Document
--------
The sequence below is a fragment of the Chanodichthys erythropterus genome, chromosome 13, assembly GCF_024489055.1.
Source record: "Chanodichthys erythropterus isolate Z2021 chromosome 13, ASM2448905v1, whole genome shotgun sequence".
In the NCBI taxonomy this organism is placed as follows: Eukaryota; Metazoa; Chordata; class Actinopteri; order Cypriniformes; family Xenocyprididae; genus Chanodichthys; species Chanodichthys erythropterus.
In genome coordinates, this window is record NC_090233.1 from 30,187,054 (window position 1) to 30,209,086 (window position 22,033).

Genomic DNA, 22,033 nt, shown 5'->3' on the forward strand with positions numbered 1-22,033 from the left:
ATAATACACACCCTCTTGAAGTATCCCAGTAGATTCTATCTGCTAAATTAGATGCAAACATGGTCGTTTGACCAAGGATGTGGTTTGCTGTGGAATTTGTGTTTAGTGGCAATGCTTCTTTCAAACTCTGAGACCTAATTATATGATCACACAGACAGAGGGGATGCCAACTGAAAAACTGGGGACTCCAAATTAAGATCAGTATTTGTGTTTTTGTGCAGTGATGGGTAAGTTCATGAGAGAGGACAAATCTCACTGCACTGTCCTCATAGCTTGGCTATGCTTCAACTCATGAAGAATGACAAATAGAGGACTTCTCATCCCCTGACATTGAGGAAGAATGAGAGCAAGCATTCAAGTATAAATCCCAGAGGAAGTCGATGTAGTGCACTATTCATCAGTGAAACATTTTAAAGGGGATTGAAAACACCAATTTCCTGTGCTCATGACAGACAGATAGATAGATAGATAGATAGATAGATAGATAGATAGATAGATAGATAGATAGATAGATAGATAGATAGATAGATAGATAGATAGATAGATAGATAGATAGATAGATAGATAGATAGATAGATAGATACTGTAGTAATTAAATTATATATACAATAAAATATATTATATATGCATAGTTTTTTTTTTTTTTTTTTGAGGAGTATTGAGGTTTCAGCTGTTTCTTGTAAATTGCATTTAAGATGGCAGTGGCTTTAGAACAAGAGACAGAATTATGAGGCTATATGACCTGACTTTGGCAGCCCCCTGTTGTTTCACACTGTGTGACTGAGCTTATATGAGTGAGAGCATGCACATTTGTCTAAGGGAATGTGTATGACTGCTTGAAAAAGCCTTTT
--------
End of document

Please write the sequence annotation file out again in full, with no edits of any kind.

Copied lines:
The sequence below is a fragment of the Chanodichthys erythropterus genome, chromosome 13, assembly GCF_024489055.1.
Source record: "Chanodichthys erythropterus isolate Z2021 chromosome 13, ASM2448905v1, whole genome shotgun sequence".
In the NCBI taxonomy this organism is placed as follows: Eukaryota; Metazoa; Chordata; class Actinopteri; order Cypriniformes; family Xenocyprididae; genus Chanodichthys; species Chanodichthys erythropterus.
In genome coordinates, this window is record NC_090233.1 from 30,187,054 (window position 1) to 30,209,086 (window position 22,033).

Genomic DNA, 22,033 nt, shown 5'->3' on the forward strand with positions numbered 1-22,033 from the left:
ATAATACACACCCTCTTGAAGTATCCCAGTAGATTCTATCTGCTAAATTAGATGCAAACATGGTCGTTTGACCAAGGATGTGGTTTGCTGTGGAATTTGTGTTTAGTGGCAATGCTTCTTTCAAACTCTGAGACCTAATTATATGATCACACAGACAGAGGGGATGCCAACTGAAAAACTGGGGACTCCAAATTAAGATCAGTATTTGTGTTTTTGTGCAGTGATGGGTAAGTTCATGAGAGAGGACAAATCTCACTGCACTGTCCTCATAGCTTGGCTATGCTTCAACTCATGAAGAATGACAAATAGAGGACTTCTCATCCCCTGACATTGAGGAAGAATGAGAGCAAGCATTCAAGTATAAATCCCAGAGGAAGTCGATGTAGTGCACTATTCATCAGTGAAACATTTTAAAGGGGATTGAAAACACCAATTTCCTGTGCTCATGACAGACAGATAGATAGATAGATAGATAGATAGATAGATAGATAGATAGATAGATAGATAGATAGATAGATAGATAGATAGATAGATAGATAGATAGATAGATAGATAGATAGATAGATAGATAGATAGATAGATACTGTAGTAATTAAATTATATATACAATAAAATATATTATATATGCATAGTTTTTTTTTTTTTTTTTTGAGGAGTATTGAGGTTTCAGCTGTTTCTTGTAAATTGCATTTAAGATGGCAGTGGCTTTAGAACAAGAGACAGAATTATGAGGCTATATGACCTGACTTTGGCAGCCCCCTGTTGTTTCACACTGTGTGACTGAGCTTATATGAGTGAGAGCATGCACATTTGTCTAAGGGAATGTGTATGACTGCTTGAAAAAGCCTTTT